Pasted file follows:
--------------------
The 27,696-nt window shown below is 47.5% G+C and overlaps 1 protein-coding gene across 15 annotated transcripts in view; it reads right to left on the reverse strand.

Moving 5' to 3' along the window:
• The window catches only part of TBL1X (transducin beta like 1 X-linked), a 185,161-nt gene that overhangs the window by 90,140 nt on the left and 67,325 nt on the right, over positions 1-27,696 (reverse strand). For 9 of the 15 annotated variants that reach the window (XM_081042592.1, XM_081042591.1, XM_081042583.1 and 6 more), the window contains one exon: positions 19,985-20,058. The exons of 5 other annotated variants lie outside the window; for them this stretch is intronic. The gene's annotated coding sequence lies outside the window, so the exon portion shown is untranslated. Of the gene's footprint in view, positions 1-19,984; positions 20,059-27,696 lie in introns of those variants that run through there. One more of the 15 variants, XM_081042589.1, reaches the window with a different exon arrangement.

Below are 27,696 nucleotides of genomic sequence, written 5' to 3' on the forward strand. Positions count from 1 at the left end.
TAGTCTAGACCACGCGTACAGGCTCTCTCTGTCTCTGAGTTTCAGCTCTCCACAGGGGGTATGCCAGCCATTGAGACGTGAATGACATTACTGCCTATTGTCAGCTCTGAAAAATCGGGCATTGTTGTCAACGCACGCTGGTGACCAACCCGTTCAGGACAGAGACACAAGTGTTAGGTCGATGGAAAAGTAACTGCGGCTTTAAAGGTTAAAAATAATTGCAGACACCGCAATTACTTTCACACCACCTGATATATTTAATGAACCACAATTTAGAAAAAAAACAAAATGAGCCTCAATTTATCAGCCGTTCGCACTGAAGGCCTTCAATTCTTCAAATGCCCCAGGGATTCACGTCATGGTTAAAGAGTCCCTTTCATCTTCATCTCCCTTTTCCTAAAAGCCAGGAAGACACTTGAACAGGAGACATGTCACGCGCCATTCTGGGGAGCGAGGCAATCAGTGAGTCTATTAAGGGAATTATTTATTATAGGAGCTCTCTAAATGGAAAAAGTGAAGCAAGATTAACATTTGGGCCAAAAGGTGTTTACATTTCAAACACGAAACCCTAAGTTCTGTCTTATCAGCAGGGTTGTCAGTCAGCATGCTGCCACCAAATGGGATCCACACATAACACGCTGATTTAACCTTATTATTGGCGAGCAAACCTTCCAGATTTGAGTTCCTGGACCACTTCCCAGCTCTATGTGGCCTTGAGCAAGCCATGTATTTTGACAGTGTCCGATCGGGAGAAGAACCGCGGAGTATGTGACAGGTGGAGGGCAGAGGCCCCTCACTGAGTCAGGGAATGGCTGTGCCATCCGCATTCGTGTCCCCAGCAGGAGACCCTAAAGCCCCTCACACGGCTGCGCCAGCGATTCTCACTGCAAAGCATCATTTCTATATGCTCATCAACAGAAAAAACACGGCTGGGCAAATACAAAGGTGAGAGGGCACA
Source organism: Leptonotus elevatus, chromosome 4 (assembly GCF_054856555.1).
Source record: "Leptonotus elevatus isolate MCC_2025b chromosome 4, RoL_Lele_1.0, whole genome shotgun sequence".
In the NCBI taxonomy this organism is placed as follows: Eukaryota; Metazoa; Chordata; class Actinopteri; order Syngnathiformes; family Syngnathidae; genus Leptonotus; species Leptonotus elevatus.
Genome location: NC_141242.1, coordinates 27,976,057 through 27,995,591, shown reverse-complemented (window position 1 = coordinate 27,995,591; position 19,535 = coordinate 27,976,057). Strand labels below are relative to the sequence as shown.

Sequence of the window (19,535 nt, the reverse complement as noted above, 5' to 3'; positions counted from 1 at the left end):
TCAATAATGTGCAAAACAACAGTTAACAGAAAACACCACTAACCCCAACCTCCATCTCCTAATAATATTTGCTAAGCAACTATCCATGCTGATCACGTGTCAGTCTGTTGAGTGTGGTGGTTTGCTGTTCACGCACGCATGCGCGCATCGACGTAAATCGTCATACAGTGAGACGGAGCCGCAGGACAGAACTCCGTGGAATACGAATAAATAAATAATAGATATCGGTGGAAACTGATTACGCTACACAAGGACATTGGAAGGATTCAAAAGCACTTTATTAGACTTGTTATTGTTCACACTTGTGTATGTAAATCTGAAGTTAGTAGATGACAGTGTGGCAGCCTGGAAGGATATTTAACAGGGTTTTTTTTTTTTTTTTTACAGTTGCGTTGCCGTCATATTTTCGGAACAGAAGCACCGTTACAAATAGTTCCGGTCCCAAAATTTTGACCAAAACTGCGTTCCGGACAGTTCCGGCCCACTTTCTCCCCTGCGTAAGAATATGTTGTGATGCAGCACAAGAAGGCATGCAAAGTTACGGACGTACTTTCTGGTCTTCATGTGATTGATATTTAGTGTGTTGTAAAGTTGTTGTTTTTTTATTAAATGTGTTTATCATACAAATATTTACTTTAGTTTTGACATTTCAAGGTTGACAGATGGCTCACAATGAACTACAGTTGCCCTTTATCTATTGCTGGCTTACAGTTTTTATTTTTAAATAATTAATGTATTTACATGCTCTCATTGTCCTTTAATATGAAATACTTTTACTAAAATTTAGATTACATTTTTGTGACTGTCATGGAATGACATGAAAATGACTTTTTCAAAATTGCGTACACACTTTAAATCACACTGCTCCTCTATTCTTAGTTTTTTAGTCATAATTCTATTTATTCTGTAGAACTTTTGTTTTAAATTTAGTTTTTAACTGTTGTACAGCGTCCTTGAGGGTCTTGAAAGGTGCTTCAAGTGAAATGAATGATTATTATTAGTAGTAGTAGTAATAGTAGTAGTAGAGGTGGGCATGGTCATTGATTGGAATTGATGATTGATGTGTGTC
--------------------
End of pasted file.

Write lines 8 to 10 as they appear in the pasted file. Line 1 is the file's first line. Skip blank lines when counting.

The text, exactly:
In the NCBI taxonomy this organism is placed as follows: Eukaryota; Metazoa; Chordata; class Actinopteri; order Syngnathiformes; family Syngnathidae; genus Leptonotus; species Leptonotus elevatus.
Genome location: NC_141242.1, coordinates 27,976,057 through 27,995,591, shown reverse-complemented (window position 1 = coordinate 27,995,591; position 19,535 = coordinate 27,976,057). Strand labels below are relative to the sequence as shown.

Sequence of the window (19,535 nt, the reverse complement as noted above, 5' to 3'; positions counted from 1 at the left end):